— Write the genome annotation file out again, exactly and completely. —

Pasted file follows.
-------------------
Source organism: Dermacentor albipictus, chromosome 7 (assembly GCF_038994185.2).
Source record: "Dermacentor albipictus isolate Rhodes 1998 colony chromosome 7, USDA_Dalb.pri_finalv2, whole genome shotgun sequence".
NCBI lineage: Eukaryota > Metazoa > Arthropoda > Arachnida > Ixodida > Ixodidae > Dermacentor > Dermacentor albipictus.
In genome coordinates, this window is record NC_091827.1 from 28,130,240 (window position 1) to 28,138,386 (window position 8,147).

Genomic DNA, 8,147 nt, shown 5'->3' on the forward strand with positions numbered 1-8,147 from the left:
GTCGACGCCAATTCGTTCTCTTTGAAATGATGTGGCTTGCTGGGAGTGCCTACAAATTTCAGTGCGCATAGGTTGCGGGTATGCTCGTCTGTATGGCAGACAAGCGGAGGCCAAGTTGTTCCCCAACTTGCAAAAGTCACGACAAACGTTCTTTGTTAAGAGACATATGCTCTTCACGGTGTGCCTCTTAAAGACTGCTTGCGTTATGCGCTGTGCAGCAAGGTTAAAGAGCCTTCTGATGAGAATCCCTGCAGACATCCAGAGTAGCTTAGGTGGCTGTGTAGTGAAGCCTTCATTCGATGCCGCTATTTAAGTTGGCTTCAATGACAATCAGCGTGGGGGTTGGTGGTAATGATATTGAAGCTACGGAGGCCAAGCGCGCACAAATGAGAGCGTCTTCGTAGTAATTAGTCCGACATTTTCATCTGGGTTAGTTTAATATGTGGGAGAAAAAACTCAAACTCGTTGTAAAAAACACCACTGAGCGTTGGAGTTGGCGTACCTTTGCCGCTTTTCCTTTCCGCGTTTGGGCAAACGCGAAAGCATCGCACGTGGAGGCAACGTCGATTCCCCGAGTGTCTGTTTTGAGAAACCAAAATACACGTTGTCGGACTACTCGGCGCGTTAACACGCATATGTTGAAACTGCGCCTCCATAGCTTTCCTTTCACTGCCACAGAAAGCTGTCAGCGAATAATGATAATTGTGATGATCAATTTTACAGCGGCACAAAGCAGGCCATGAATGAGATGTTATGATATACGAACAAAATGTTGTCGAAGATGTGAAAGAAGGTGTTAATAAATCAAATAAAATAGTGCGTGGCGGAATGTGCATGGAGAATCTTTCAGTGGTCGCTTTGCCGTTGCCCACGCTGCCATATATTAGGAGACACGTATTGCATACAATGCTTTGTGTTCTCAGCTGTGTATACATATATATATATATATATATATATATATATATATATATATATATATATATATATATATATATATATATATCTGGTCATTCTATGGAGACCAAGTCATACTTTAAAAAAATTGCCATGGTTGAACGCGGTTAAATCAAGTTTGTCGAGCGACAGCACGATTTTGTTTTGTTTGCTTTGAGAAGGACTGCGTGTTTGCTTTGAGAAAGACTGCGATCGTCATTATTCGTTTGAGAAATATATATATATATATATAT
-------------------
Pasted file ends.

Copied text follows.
Source organism: Dermacentor albipictus, chromosome 7 (assembly GCF_038994185.2).
Source record: "Dermacentor albipictus isolate Rhodes 1998 colony chromosome 7, USDA_Dalb.pri_finalv2, whole genome shotgun sequence".
NCBI lineage: Eukaryota > Metazoa > Arthropoda > Arachnida > Ixodida > Ixodidae > Dermacentor > Dermacentor albipictus.
In genome coordinates, this window is record NC_091827.1 from 28,130,240 (window position 1) to 28,138,386 (window position 8,147).

Genomic DNA, 8,147 nt, shown 5'->3' on the forward strand with positions numbered 1-8,147 from the left:
GTCGACGCCAATTCGTTCTCTTTGAAATGATGTGGCTTGCTGGGAGTGCCTACAAATTTCAGTGCGCATAGGTTGCGGGTATGCTCGTCTGTATGGCAGACAAGCGGAGGCCAAGTTGTTCCCCAACTTGCAAAAGTCACGACAAACGTTCTTTGTTAAGAGACATATGCTCTTCACGGTGTGCCTCTTAAAGACTGCTTGCGTTATGCGCTGTGCAGCAAGGTTAAAGAGCCTTCTGATGAGAATCCCTGCAGACATCCAGAGTAGCTTAGGTGGCTGTGTAGTGAAGCCTTCATTCGATGCCGCTATTTAAGTTGGCTTCAATGACAATCAGCGTGGGGGTTGGTGGTAATGATATTGAAGCTACGGAGGCCAAGCGCGCACAAATGAGAGCGTCTTCGTAGTAATTAGTCCGACATTTTCATCTGGGTTAGTTTAATATGTGGGAGAAAAAACTCAAACTCGTTGTAAAAAACACCACTGAGCGTTGGAGTTGGCGTACCTTTGCCGCTTTTCCTTTCCGCGTTTGGGCAAACGCGAAAGCATCGCACGTGGAGGCAACGTCGATTCCCCGAGTGTCTGTTTTGAGAAACCAAAATACACGTTGTCGGACTACTCGGCGCGTTAACACGCATATGTTGAAACTGCGCCTCCATAGCTTTCCTTTCACTGCCACAGAAAGCTGTCAGCGAATAATGATAATTGTGATGATCAATTTTACAGCGGCACAAAGCAGGCCATGAATGAGATGTTATGATATACGAACAAAATGTTGTCGAAGATGTGAAAGAAGGTGTTAATAAATCAAATAAAATAGTGCGTGGCGGAATGTGCATGGAGAATCTTTCAGTGGTCGCTTTGCCGTTGCCCACGCTGCCATATATTAGGAGACACGTATTGCATACAATGCTTTGTGTTCTCAGCTGTGTATACATATATATATATATATATATATATATATATATATATATATATATATATATATATATATATATATATATATCTGGTCATTCTATGGAGACCAAGTCATACTTTAAAAAAATTGCCATGGTTGAACGCGGTTAAATCAAGTTTGTCGAGCGACAGCACGATTTTGTTTTGTTTGCTTTGAGAAGGACTGCGTGTTTGCTTTGAGAAAGACTGCGATCGTCATTATTCGTTTGAGAAATATATATATATATATATAT